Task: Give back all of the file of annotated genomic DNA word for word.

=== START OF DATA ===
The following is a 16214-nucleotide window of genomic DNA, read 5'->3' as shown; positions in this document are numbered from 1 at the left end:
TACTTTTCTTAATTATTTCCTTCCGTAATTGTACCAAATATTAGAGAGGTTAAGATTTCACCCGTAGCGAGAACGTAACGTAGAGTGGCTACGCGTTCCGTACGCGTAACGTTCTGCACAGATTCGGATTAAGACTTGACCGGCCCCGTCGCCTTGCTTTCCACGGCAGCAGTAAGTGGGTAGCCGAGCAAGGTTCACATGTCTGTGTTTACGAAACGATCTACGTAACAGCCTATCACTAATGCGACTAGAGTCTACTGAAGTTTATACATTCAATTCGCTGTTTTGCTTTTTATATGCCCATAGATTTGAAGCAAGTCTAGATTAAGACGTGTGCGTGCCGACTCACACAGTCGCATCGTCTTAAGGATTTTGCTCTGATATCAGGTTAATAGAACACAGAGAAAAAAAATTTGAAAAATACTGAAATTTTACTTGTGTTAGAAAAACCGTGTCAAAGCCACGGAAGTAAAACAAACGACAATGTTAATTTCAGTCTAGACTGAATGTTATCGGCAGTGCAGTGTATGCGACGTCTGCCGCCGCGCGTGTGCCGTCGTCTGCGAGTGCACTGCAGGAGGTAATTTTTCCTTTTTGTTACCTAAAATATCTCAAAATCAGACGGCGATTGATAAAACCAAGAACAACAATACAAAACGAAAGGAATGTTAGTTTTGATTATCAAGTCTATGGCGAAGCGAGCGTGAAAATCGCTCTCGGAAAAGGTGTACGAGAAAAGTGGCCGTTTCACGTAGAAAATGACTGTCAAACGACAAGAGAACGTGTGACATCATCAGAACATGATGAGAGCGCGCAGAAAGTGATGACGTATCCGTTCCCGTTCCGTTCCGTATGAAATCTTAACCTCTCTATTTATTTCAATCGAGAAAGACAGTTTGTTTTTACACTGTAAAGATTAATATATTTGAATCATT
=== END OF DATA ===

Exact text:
The following is a 16214-nucleotide window of genomic DNA, read 5'->3' as shown; positions in this document are numbered from 1 at the left end:
TACTTTTCTTAATTATTTCCTTCCGTAATTGTACCAAATATTAGAGAGGTTAAGATTTCACCCGTAGCGAGAACGTAACGTAGAGTGGCTACGCGTTCCGTACGCGTAACGTTCTGCACAGATTCGGATTAAGACTTGACCGGCCCCGTCGCCTTGCTTTCCACGGCAGCAGTAAGTGGGTAGCCGAGCAAGGTTCACATGTCTGTGTTTACGAAACGATCTACGTAACAGCCTATCACTAATGCGACTAGAGTCTACTGAAGTTTATACATTCAATTCGCTGTTTTGCTTTTTATATGCCCATAGATTTGAAGCAAGTCTAGATTAAGACGTGTGCGTGCCGACTCACACAGTCGCATCGTCTTAAGGATTTTGCTCTGATATCAGGTTAATAGAACACAGAGAAAAAAAATTTGAAAAATACTGAAATTTTACTTGTGTTAGAAAAACCGTGTCAAAGCCACGGAAGTAAAACAAACGACAATGTTAATTTCAGTCTAGACTGAATGTTATCGGCAGTGCAGTGTATGCGACGTCTGCCGCCGCGCGTGTGCCGTCGTCTGCGAGTGCACTGCAGGAGGTAATTTTTCCTTTTTGTTACCTAAAATATCTCAAAATCAGACGGCGATTGATAAAACCAAGAACAACAATACAAAACGAAAGGAATGTTAGTTTTGATTATCAAGTCTATGGCGAAGCGAGCGTGAAAATCGCTCTCGGAAAAGGTGTACGAGAAAAGTGGCCGTTTCACGTAGAAAATGACTGTCAAACGACAAGAGAACGTGTGACATCATCAGAACATGATGAGAGCGCGCAGAAAGTGATGACGTATCCGTTCCCGTTCCGTTCCGTATGAAATCTTAACCTCTCTATTTATTTCAATCGAGAAAGACAGTTTGTTTTTACACTGTAAAGATTAATATATTTGAATCATT